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Guy Perfect

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About Guy Perfect

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  1. Guy Perfect

    Is this code optimized?

    At a cursory glance, not knowing the context of the code in the program it's a part of, I can see that minimal instructions are being given and I don't see a way to simplify them any further. I believe the code is optimized.
  2. Guy Perfect

    2 byte ints from 4 bytes?

    The typical solution used in such a scenario is the use of a RAM-based file buffer which is written to the file once it is prepared. This makes the data being written explicit as well as minimizing the required number of transfers between the program and the storage device. #include <stdio.h> #include <stdlib.h> #define GetUInt16(Addr) (*Addr << 8 | *(Addr + 1)) #define PutUInt16(Addr, Num) *Addr = (Num >> 8); *(Addr + 1) = Num & 0xFF int main() { FILE *FilePtr; unsigned int FileSize; unsigned char *FileBuff; short SomeNum; // Open the file FilePtr = fopen("File.dat", "rb"); // Get the file's size fseek(FilePtr, 0, SEEK_END); FileSize = ftell(FilePtr); fseek(FilePtr, 0, SEEK_SET); // Read all the file data into memory FileBuff = malloc(FileSize); fread(FileBuff, 1, FileSize, FilePtr); // Close the file fclose(FilePtr); // Read some data, change it, and put it back SomeNum = GetUInt16(&FileBuff[2]); SomeNum /= 7; PutUInt16(&FileBuff[2], SomeNum); // Write the output file FilePtr = fopen("File_Edit.dat", "wb"); fwrite(FileBuff, 1, FileSize, FilePtr); fclose(FilePtr); // Free the memory free(FileBuff); return 0; }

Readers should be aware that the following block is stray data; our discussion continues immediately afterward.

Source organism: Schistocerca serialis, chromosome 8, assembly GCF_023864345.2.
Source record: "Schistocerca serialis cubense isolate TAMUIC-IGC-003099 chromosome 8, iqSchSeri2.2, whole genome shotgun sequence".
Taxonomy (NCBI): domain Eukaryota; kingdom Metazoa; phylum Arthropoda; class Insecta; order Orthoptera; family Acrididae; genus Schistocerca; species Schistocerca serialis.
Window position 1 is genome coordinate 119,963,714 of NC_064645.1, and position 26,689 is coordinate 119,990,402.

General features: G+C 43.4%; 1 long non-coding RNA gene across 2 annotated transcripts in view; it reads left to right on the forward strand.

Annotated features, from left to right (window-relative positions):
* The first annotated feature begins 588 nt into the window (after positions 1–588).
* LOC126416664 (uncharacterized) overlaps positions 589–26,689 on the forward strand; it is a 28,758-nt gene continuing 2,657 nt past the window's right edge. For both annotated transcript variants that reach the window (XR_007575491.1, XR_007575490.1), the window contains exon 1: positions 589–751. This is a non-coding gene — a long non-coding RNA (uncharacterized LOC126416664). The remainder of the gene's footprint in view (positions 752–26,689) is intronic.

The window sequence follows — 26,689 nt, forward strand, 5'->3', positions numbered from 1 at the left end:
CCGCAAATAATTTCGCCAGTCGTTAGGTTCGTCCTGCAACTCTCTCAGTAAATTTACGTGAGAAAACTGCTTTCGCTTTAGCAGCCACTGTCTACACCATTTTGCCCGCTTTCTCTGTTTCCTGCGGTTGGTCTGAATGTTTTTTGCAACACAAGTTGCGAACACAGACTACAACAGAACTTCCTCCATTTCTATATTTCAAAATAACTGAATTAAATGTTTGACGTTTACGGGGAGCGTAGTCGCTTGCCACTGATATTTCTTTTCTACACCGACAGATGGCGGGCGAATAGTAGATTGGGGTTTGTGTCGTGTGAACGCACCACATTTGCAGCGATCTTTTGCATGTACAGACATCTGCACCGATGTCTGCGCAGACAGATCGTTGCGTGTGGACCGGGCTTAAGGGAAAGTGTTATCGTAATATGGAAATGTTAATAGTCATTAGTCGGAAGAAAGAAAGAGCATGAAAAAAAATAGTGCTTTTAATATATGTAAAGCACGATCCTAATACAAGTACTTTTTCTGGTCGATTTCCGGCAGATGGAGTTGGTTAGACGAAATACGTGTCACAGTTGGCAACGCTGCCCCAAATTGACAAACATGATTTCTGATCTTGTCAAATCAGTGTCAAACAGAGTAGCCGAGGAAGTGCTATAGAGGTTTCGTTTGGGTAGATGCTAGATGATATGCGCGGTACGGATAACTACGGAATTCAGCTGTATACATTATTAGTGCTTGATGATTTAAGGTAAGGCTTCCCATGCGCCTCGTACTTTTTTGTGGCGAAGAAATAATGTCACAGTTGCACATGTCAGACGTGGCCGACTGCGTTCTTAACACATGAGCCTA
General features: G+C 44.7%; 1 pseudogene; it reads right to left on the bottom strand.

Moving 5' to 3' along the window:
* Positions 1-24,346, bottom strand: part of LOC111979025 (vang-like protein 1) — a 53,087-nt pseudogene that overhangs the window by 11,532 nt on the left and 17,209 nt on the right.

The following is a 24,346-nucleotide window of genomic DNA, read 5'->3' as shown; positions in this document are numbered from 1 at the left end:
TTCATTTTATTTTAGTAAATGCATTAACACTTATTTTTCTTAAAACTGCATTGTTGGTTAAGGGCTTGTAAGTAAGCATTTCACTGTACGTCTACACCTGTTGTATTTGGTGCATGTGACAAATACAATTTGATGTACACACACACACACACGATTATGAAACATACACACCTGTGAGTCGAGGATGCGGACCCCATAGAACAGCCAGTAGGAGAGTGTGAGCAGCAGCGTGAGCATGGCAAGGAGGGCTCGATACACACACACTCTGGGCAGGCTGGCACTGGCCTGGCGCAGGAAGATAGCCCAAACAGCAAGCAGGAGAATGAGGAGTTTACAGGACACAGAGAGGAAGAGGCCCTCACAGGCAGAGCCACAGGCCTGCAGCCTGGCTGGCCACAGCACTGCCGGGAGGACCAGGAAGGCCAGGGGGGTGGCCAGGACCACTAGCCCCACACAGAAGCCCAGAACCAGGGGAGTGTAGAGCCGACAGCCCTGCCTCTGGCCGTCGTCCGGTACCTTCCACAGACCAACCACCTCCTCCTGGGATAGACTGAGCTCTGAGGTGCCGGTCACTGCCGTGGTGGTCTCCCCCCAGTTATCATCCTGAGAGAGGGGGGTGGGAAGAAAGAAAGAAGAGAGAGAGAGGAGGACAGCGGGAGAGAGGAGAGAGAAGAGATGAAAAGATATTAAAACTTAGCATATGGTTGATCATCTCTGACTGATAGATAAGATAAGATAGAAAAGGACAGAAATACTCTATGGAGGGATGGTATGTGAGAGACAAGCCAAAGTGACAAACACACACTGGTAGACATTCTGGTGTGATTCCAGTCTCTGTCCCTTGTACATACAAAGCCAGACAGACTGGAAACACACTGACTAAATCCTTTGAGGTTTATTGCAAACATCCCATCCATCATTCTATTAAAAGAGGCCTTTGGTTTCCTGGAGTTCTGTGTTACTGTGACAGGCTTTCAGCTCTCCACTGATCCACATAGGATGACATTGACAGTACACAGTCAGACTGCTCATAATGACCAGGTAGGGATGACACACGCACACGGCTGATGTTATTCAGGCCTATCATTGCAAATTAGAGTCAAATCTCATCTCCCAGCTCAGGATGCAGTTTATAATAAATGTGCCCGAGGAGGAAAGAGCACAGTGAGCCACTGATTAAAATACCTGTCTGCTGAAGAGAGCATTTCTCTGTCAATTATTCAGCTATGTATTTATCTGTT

3. I have the desire to include a resource archive file within the compiled binary in order to prevent the needs to have a collection of files in once place to run. Basically what I need is this: Textures + Program = Single EXE File. I'm working cross-platform with gcc, Microsoft VC++, and potentially any number of any compilers. I need as close to a standard method as I can get. I'm also working strictly with C (no C++ code here), so I need something compatible with it. I'm not exactly sure where to start looking or what the official term for what I need is, so I'm asking here. What can I do to get resource files bundled up inside the compiled binary using C?
  4. Guy Perfect

    Transparency with Scene Textures

    Take a look at my prevoius post to see the order in which I am doing things. 0 or 1 for the fourth parameter of glClearColor, it doesn't change the results. Can you provide a full-source example of a working scene texture with transparency?
  5. Guy Perfect

    Transparency with Scene Textures